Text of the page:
When Selecting a Credit Card, APR Doesn’t Matter

See why the AMEX Platinum is my top recommended military credit card.
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This is a bit of a follow up to my article on how credit cards work.

APR, or Annual Percentage Rate, is how credit card companies make money. (There's also their transaction fees of 1-3% of each transaction, but we'll ignore that for now, because it's usually invisible to consumers.)

APR is the finance charge that is levied on you when you don't pay off all of your charges. It can range from 0% (usually an introductory offer) to as high as 39.6%! When you carry a balance, i.e. do not pay the full statement balance on the bill you receive every month from, you are charged a finance fee. This fee is calculated by…blah…blah…blah…


I have never paid a dime in interest to credit card companies. I have had a credit card since I was 20 years old. That is 6 years of credit card usage without a single interest payment or finance charge. I'm not special. Thousands of people manage their credit cards the right way like this. What was my APR during these 6 years? I don't know. I don't care.

APR does not matter if you pay your statement balance in full every billing cycle.

When selecting a credit card, you should worry about things like:

  • Annual fee ($0 is about right)
  • The value of the reward/cash back points
  • The amount of points issued for each dollar of spending
  • If there's any spending bonuse

NOT the APR. If you're a smart credit card user, APR does not matter. Unless it's a 0% balance transfer and you can get cash out of it, but that's not very common anymore.

The Lifecycle of a Credit Card Charge

When you charge something to your credit card, either online, in person, by mail (does anyone still do this?) or over the phone, it follows this predictable cycle:

  1. Pending charge. It usually sits in this state for a few days. If there was a tip added, the pending charge may only reflect the original swiped amount, not the total with the tip. Gas stations also are infamous for charging only a dollar to ensure the card is legitimate, and then charging the full amount latter.
  2. Posted transaction. This means the credit card company has accepted the charge from the merchant and has posted it to your account.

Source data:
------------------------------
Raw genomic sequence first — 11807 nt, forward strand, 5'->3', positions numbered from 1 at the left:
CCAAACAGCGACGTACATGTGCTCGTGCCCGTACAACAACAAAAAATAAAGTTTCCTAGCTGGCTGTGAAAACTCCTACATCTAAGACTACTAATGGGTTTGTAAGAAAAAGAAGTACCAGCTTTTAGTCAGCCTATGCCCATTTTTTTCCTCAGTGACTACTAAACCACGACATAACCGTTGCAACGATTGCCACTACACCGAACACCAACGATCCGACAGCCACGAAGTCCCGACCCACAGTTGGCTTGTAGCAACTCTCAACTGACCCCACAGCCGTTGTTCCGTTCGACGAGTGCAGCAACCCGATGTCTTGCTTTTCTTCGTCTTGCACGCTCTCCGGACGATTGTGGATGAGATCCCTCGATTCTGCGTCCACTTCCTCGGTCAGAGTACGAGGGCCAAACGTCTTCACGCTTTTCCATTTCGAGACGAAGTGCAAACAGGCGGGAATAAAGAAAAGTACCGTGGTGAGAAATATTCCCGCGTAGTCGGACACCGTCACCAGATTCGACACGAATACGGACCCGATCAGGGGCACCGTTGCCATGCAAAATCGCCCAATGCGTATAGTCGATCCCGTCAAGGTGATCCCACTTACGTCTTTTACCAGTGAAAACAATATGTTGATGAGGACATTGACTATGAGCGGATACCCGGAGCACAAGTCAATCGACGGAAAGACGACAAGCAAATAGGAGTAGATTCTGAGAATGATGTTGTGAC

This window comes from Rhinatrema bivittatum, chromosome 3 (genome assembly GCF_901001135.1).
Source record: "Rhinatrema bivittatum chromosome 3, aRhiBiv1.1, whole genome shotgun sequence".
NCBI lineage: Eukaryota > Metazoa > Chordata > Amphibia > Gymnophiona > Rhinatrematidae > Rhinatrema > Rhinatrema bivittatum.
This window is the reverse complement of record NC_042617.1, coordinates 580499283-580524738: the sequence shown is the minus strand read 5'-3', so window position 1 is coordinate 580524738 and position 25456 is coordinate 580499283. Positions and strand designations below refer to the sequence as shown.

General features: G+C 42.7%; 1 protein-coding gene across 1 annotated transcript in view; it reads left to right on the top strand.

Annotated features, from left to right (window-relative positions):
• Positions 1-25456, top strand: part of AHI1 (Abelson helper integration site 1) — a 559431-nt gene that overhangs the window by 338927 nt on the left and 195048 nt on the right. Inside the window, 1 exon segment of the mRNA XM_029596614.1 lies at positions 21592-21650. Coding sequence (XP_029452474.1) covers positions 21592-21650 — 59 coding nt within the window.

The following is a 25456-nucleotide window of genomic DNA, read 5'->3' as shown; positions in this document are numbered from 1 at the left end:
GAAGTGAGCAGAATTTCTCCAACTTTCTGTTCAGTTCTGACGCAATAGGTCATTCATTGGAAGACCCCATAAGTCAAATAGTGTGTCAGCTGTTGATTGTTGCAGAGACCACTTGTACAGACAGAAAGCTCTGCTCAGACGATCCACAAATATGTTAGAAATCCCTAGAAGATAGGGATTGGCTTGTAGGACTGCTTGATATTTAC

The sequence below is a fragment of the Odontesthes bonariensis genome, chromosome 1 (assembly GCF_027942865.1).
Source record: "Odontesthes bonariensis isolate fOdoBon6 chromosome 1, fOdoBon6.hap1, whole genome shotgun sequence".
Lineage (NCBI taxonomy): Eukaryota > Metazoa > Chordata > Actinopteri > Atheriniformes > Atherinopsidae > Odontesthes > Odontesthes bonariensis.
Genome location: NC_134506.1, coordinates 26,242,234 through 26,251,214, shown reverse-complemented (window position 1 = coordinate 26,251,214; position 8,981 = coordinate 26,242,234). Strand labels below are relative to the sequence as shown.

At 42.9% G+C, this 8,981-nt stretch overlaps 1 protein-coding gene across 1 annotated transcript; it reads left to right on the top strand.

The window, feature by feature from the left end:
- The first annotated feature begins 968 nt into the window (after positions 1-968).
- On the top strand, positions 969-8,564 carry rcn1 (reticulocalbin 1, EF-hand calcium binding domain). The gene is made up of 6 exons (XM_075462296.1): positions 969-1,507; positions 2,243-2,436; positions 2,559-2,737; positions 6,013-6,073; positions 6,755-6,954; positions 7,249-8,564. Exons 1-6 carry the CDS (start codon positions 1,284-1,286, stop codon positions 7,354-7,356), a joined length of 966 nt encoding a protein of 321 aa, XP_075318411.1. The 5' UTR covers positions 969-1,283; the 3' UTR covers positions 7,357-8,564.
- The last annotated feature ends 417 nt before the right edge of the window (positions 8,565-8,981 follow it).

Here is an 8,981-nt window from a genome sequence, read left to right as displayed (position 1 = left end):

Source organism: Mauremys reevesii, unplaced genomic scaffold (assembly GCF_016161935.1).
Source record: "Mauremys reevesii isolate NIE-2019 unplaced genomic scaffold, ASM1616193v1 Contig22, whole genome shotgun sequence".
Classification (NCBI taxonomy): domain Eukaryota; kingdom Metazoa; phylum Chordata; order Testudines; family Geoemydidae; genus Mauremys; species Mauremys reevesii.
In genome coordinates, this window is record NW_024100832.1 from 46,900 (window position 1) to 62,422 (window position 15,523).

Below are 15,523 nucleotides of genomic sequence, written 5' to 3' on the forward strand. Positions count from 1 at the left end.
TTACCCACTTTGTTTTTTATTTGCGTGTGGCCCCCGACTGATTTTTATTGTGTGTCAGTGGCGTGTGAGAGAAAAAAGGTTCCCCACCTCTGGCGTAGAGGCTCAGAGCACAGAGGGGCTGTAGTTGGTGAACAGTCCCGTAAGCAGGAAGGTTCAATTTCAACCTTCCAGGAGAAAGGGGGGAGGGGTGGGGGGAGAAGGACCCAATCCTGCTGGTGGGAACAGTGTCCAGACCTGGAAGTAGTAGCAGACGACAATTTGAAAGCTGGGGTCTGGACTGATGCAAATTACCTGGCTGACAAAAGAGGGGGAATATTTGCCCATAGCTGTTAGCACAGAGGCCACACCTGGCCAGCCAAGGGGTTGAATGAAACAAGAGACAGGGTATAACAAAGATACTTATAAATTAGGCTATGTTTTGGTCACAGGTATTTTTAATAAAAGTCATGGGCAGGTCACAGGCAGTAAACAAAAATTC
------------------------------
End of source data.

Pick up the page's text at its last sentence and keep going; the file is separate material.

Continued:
3. Statement balance. At the end of your billing cycle (usually the same day every month), all of your charges and payments are added up for that cycle. You are issued a statement, or bill, and summarizes your transactions and lists your statement balance. You must pay this amount in full to not receive any finance charges.

I make payments on my credit card twice a month, when Uncle Sam pays me on the 1st and 15th. Any time I swipe my card or buy something online, I immediately set aside the money for that purchase in a separate “bills” account. That way there is never even the most remote possibility that I will overspend or I will be late/miss a payment.

When I pay my credit card, I pay the outstanding balance. This is the total amount of posted transactions, minus any previous payments. Usually when I get my statement at the end of the billing cycle, it's a $0 bill, because I've made two payments during the month.

Effect on Credit Card Rewards

There is another misconception that making payments before the statement is issued will decrease the credit card reward points because points are only issued for the dollar amount on your statement balance. This is false.

I'm pretty sure this rumor was started by credit card companies so people would leave money on their statement, forget to pay, and then receive a late payment fee.

Credit card reward/cash points are issued for each dollar of transaction. There is no difference between paying off the posted transaction immediately and waiting for it to be posted to your statement. Be smart, pay early and often.

What have we learned?

  • At least pay your statement balance in full every billing cycle (I recommend paying the full outstanding balance every time you get a paycheck)
  • If you do the step above, your credit card APR will never matter
  • Credit card reward points are calculated on each dollar spent, nothing more, nothing less

With these three principles, you'll never give the credit card companies a penny in interest and be able to reap the benefits of free car rental insurance, cash back points, and other great benefits.

Be smart, my friends.

AMEX Platinum With NO Annual Fees for US Military

Military servicemembers and spouses can get the American Express Platinum card with NO annual fees.

Learn how to apply for the AMEX Platinum Military.

The AMEX Platinum offers:

  • $550 Annual Fee WAIVED for US Military (and spouses)!
  • Earn 60,000 Membership Rewards Points with $5000 spend in 3 month
  • $200 credit for Uber rides (or Uber Eats!) annually
  • $200 airline fee credit
  • Centurion Lounge and Priority Pass Airport Lounge Access
  • NO foreign transaction fees

These benefits make the AMEX Platinum my top recommend card.

If you already have an AMEX Platinum card, check out the other AMEX cards, Chase military credit cards, and this month's top recommended credit card bonuses, most with no annual fees for US military personnel.

Military Money Manual has partnered with CardRatings for our coverage of credit card products. Military Money Manual and CardRatings may receive a commission from card issuers. Responses are not provided or commissioned by the bank advertiser. Responses have not been reviewed, approved or otherwise endorsed by the bank advertiser. It is not the bank advertiser's responsibility to ensure all posts and/or questions are answered.

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